Microsoft has shared bits and pieces of how it is adding new features to its development tools to better support parallel processing. But the next release of Windows client and server also are going to incorporate changes designed to improve their parallel-processing support.
While Microsoft execs and those who've managed to get their hands on early builds of Windows 7 have focused largely on user-interface tweaks in Windows 7, there will be some under-the-covers changes, too. Microsoft officials have said on the record that deep-level changes between Windows Vista and Windows 7 will be kept to a minimum, in order to insure application and driver compatibility. Yet Microsoft officials acknowledge that Win32, the core of Windows, is not suited for asynchronous, concurrent computing.
Microsoft is taking the first steps toward remedying this limitation with Windows 7 and its joined-at-the-hip sibling, Windows 7 Server (the product currently known as Windows Server 2008 R2). In the longer term, as I've blogged previously, the game plan is to find a way to exorcise Win32 from Windows and replace it with managed code -- preferably a set of programming interfaces that are better tailored to handle parallel-processing tasks across many processors. (That's where the incubation projects codenamed RedHawk, MinSafe and Midori all come in. But don't expect to see the fruits of any of these projects appear in Windows until Windows 8, at the earliest.)
At the upcoming Microsoft Professional Developers Conference in late October, Microsoft execs are slated to discuss "the key architectural changes Microsoft is making to Windows to enable the efficient execution of parallel software," according to a session description on the PDC Web site.
I asked Microsoft for more specifics as to what's changing in Windows 7 with regard to parallel-processing support. A spokeswoman said "Microsoft is not commenting on this level of detail regarding Windows 7 yet."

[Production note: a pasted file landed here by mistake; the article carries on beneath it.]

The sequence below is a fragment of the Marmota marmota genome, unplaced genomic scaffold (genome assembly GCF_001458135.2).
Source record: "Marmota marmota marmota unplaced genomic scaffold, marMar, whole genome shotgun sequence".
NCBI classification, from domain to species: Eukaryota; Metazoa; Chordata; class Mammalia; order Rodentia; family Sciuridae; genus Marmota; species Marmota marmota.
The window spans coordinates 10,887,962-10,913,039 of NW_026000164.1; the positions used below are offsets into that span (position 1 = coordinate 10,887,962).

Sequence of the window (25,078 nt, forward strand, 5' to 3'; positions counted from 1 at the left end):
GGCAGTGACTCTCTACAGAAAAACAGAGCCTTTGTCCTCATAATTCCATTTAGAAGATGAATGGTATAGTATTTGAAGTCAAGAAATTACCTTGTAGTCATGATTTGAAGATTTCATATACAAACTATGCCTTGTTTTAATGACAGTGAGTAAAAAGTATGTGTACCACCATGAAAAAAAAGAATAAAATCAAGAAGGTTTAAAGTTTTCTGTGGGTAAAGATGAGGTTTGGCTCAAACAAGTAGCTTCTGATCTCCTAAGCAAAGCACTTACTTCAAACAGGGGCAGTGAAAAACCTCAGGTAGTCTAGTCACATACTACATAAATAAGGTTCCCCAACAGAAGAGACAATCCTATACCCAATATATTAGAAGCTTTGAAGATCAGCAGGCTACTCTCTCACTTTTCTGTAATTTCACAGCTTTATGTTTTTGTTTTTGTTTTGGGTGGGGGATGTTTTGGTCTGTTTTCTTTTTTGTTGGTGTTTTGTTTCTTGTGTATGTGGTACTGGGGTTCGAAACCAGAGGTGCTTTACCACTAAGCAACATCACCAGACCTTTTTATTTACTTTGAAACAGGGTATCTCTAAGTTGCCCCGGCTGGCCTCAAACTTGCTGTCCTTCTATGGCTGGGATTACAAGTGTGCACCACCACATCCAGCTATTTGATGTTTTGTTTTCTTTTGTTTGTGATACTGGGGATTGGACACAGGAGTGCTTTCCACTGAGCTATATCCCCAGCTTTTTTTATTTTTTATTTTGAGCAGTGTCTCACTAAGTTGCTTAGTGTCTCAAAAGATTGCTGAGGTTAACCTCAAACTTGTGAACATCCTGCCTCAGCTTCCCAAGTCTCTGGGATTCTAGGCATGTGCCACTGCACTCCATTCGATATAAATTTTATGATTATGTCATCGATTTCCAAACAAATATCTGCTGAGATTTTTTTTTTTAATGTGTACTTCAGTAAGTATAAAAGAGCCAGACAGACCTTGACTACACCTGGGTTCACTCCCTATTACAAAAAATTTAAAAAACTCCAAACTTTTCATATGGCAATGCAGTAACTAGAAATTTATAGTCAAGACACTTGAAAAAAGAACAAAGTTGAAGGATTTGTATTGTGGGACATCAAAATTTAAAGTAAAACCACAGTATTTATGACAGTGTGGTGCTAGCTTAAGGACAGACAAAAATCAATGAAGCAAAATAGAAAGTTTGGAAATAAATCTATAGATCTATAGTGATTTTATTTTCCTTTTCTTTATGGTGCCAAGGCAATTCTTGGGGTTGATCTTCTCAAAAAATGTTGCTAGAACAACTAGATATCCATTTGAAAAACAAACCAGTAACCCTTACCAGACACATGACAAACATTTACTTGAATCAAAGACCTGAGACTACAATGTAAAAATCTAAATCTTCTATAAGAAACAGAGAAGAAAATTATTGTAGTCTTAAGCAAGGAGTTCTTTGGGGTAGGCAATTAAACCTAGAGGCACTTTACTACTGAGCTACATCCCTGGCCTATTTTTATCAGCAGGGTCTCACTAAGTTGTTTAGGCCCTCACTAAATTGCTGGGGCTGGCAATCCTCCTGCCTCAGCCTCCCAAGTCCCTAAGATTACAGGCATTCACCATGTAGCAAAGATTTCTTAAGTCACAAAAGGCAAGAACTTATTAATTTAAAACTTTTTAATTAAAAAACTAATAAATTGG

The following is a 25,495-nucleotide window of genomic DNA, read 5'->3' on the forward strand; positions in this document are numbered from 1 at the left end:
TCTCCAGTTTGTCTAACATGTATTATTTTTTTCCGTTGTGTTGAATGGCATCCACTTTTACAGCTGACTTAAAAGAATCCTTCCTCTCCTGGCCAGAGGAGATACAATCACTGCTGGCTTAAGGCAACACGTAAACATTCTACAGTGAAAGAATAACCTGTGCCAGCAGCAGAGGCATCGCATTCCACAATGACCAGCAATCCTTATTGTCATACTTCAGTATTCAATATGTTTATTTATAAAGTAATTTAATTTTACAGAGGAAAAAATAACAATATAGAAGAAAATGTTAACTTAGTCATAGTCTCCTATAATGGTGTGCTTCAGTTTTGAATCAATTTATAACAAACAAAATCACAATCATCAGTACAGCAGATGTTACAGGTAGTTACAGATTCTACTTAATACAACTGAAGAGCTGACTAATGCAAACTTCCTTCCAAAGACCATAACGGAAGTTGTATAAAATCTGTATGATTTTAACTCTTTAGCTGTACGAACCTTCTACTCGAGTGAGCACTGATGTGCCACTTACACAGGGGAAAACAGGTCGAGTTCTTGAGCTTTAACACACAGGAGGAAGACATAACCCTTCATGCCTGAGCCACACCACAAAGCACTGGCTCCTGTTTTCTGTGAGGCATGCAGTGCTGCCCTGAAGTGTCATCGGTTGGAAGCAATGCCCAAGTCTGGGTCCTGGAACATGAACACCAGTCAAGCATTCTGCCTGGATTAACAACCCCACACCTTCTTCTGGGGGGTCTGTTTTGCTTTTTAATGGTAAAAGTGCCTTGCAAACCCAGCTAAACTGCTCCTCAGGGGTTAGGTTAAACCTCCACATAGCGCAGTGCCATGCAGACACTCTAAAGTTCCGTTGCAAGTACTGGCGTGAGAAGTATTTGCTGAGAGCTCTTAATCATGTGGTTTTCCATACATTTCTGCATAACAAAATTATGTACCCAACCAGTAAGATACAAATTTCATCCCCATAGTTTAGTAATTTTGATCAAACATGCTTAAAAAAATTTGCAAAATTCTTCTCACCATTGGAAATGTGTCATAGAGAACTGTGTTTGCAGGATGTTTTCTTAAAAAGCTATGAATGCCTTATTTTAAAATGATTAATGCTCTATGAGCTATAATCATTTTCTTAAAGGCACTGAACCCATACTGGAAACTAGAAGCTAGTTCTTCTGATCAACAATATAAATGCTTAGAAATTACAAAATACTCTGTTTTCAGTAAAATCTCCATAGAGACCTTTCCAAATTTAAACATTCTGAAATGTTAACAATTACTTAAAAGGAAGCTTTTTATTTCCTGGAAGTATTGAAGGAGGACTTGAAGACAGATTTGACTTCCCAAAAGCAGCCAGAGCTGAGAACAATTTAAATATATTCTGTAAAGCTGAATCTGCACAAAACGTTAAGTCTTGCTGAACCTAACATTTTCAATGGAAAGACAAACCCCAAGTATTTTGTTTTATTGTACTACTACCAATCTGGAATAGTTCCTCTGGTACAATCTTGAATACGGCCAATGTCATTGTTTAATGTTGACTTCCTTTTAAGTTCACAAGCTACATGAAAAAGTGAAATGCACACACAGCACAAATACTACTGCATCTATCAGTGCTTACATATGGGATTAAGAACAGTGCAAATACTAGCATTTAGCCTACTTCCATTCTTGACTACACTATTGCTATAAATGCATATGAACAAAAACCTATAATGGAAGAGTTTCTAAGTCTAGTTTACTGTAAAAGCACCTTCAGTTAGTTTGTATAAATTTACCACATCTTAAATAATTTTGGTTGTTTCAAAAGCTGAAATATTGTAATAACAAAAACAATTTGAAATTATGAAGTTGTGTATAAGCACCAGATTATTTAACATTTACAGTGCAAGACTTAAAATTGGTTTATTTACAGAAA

I got a few hints about what's on the drawing board, however, from Craig Mundie, Microsoft's Chief Research and Strategy Officer.
"Win32 was never designed for highly concurrent, asynchronous processing," said Mundie during a recent interview I had with him last week at the Emerging Technology Conference in Cambridge, Mass.
"Parallelism requires adjustments at every level of the stack," Mundie acknowledged. It involves "the repartioning of different tasks to different layers....So look for a rebalancing of roles and runtimes. We need to formalize that in the operating system. Expect thei first pieces in the next generation of Windows."
As one example of one Windows feature that needs this kind of rebalancing, Mundie cited the user-mode scheduling model. The existing Windows scheduler has "too much overhead," Mundie said. He noted that Microsoft has introduced a new trial model as part of its Robotics Development Kit runtime. Microsoft's robotics toolkit includes new concurrency and coordination (CCR) and decentralized software services (DSS) runtimes that are optimized for distributed/multicore computing.
According to Wikipedia, Microsoft already made some initial modifications to the scheduler in Vista:
"Windows NT-based operating systems use a multilevel feedback queue. 32 priority levels are defined, 0 through to 31, with priorities 0 through 15 being "normal" priorities and priorities 16 through 31 being soft realtime priorities, requiring privileges to assign....The scheduler was modified in Windows Vista to use the cycle counter register of modern processors to keep track of exactly how many CPU cycles a thread has executed, rather than just using an interval-timer interrupt routine."
While Windows today can handle machines with a few cores, it's not designed to exploit machines with 8, 16 or 32+ cores. I'm doubtful Microsoft will make too many tweaks to the lower-level operating system layers with Windows 7 and Windows Server 2008 R2 in order to keep user disruption to a minimum. But the early seeds designed to make Windows a better parallel/asynchronous-processing platform are being sown, starting in 2009.
Any guesses on what Microsoft might do in the Windows 7/Windows Server 2008 R2 timeframe to improve Windows' parallel-processing abilities?